Simply put the dividend yield tells you how much percentage your shares are earning as dividends at the current market price. E.g. Let us say you own shares of ABC ltd which declared INR 50 per share as dividend for the year and the current market price is INR 500.
Dividend yield = (50 / 500) x 100 = 10%
Now if you wish to have INR 50,000 as yearly dividend income then we can calculate the investment amount required.
Capital required = Expected Dividend Income / dividend yield %
= 50,000 / 10%
= INR 5, 00,000]
A smart investor focused on dividend investing strategy is more likely to invest in stocks with high dividend yields without compromising on their underlying quality. Stocks with an abnormally high dividend yields, say above 6%, may not be sustainable and hence considered not ideal for long term dividend investing.
A more suitable benchmark for this strategy of investing in high yield dividend stocks will be the NIFTY dividend opportunities 50 Index .
From the NSE website
The NIFTY Dividend Opportunities 50 Index is designed to provide exposure to high yielding companies listed on NSE while meeting stability and tradability requirements. The NIFTY Dividend Opportunities 50 Index comprises of 50 companies. The methodology employs a yield driven selection criteria that aims to maximize yield while providing stability and tradability.
The historical data can be found here and the average dividend yield hovers around 2.5% (twice the Nifty 50 yield).
Dividend yield of Nifty Dividend Opportunities 50 on Sep 1, 2017
The current dividend yield in this scenario works out to 2.42%
Capital required at 2.42% dividend yield
The investment capital required is INR 1.24 crores, 2.48 crores and 4.96 crores respectively with almost 50% reduction than scenario 1.
This is a hypothetical scenario where we assume that the investor is able to get more yield than the average dividend yield of the indices. The reasons could range from investor’s superior skills for picking fine dividend stocks or it could be just plain luck.
Whatever be the reason, in scenario 3, let us assume that investor is able to get an above average 4% dividend yield consistently over a long period of time.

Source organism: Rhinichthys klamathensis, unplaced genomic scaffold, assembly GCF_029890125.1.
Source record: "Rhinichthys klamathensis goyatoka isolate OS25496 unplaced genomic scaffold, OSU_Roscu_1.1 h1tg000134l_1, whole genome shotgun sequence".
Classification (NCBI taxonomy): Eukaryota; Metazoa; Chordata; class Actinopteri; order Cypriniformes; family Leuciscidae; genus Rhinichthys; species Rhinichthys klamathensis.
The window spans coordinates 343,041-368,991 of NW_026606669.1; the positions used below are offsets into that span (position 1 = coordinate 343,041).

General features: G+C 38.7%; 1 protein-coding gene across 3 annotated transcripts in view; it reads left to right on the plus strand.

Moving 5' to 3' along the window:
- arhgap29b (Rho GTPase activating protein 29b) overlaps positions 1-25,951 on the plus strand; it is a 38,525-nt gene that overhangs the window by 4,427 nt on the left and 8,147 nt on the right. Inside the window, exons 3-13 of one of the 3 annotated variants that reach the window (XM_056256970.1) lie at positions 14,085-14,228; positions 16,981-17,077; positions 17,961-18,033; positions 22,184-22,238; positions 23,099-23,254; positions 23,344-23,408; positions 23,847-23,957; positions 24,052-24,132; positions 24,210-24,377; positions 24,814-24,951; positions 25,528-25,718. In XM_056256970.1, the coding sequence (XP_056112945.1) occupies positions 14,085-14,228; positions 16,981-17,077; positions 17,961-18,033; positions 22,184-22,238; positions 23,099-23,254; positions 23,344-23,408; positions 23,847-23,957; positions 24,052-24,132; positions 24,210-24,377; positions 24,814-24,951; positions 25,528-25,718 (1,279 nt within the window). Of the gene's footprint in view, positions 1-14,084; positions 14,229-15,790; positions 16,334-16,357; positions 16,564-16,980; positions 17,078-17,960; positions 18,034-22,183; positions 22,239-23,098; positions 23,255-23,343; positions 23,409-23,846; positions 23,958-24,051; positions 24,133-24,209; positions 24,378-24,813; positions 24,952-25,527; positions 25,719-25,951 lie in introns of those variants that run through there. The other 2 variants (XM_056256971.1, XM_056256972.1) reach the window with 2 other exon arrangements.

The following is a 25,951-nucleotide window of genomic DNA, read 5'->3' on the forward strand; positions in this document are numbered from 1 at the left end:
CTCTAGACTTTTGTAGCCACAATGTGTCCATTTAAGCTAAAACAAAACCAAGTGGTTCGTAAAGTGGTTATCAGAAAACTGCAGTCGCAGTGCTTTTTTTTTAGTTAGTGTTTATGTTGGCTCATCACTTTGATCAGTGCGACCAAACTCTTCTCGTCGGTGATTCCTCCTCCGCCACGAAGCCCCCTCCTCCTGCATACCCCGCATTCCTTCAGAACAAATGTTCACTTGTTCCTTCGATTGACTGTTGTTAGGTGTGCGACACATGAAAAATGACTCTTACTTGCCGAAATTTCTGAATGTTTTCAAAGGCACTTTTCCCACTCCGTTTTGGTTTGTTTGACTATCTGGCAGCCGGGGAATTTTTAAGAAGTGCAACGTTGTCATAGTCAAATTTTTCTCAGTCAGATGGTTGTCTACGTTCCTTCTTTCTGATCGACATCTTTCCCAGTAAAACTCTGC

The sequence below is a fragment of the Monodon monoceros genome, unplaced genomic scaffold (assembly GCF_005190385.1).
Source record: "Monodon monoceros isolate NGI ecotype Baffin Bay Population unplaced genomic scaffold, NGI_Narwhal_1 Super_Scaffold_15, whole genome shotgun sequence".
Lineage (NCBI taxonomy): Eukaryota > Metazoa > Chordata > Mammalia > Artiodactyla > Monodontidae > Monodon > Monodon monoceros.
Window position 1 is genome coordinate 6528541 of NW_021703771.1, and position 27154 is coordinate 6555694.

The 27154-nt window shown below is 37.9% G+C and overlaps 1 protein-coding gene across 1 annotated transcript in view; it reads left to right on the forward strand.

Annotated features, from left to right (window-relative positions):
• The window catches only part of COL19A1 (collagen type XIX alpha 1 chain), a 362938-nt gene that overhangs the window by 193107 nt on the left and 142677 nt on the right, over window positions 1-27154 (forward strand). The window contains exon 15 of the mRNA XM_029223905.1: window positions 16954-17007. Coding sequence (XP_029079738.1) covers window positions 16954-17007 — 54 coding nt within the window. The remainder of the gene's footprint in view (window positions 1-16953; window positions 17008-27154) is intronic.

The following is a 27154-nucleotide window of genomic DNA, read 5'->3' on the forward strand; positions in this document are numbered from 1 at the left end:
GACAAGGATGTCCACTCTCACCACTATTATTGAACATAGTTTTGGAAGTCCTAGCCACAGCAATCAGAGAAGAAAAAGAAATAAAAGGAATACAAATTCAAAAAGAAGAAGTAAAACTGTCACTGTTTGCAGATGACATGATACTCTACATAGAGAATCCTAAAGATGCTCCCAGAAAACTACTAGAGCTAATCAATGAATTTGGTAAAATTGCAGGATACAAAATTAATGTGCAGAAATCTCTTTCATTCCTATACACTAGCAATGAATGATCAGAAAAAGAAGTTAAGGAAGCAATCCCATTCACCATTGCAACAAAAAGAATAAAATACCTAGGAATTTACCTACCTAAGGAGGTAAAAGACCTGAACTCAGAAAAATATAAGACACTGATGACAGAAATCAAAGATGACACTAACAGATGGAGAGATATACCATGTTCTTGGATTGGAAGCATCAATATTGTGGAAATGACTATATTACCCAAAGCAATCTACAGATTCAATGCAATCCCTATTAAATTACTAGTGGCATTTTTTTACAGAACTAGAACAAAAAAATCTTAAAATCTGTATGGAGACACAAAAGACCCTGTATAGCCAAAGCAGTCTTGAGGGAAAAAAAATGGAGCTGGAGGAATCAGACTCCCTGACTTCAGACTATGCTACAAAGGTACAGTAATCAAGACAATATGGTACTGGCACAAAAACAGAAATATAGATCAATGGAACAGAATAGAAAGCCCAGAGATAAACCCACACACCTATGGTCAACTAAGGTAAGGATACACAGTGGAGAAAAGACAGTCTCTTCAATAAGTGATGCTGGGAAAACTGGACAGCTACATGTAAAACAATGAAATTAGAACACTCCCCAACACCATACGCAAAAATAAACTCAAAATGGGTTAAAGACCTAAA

Capital required for dividend yields at 4%
The investment capital required is INR 0.75 crores, 1.50 crores and 3 crores respectively for a 4% dividend yield with a further almost 50% reduction from scenario 2.
Consolidated Summary of the three scenarios
The consolidated summary of investment outlay required under all the three scenarios:
It is obvious that investors needs a significant capital outlay, an amount in seven figures (crore / 10 million) if they harbor dreams of living off only dividend income.
Fine yet Significant points
The objective of this post is to find out the capital requirements by keeping the key assumptions simple. However, for the thoughtful investor, there are a few fine yet significant factors which have significant implications for the capital outlay calculations:
Tax on Dividend Income
The rules governing the taxation of dividend income at the hands of the beneficiary has a significant influence on the returns obtained by the investor. Currently dividend is tax free in the hands of the investor up to INR 10 lacs (1 million) with a dividend distribution tax levied on the company for the dividend declared.
Sudden and frequent changes like the introduction of 10% tax on dividends over 10 lacs per annum in budget 2016 or the amendment to Finance act on grossing up of dividends for calculation of dividend distribution tax leads to a change in dividends received. This in turn leads to a rethinking of the investing strategy followed (as the risk reward ratio has changed).
Reinvestment of Dividend
Investors have the opportunity to reinvest the dividends received to achieve compounding returns. Studies have shown that reinvestment of dividends leads to a significant increase in total returns (up to 1.5% per year for the last 14 years). This will result in lower investment capital outlay.
Earnings growth and Inflation
Over time as the business grows, there would be a corresponding growth in earnings of the underlying stock too. This in turn will lead to a larger dividend income for the investors over the long term.
On the flip side, inflation also has an impact on the investor’s purchasing power. The value of INR 100 ten years down the line is not the same as the value of INR 100 as of today. Hence the investor needs to factor for all these in their capital outlay calculations.
The dream of an investor to meet his monthly expenses completely out of dividend income is certainly not a thing of fantasy. But for realizing this fantasy it may require a significant capital outlay, probably a seven figure amount, considering the current dividend yields prevalent in the market. The investor is better served by focusing on total returns where capital appreciation also forms a part of their investing strategy along with dividend returns.
However, with a focused dividend investing strategy practiced consistently over a long period, an investor can surely aim to cover a significant portion of his monthly expenses via dividend income.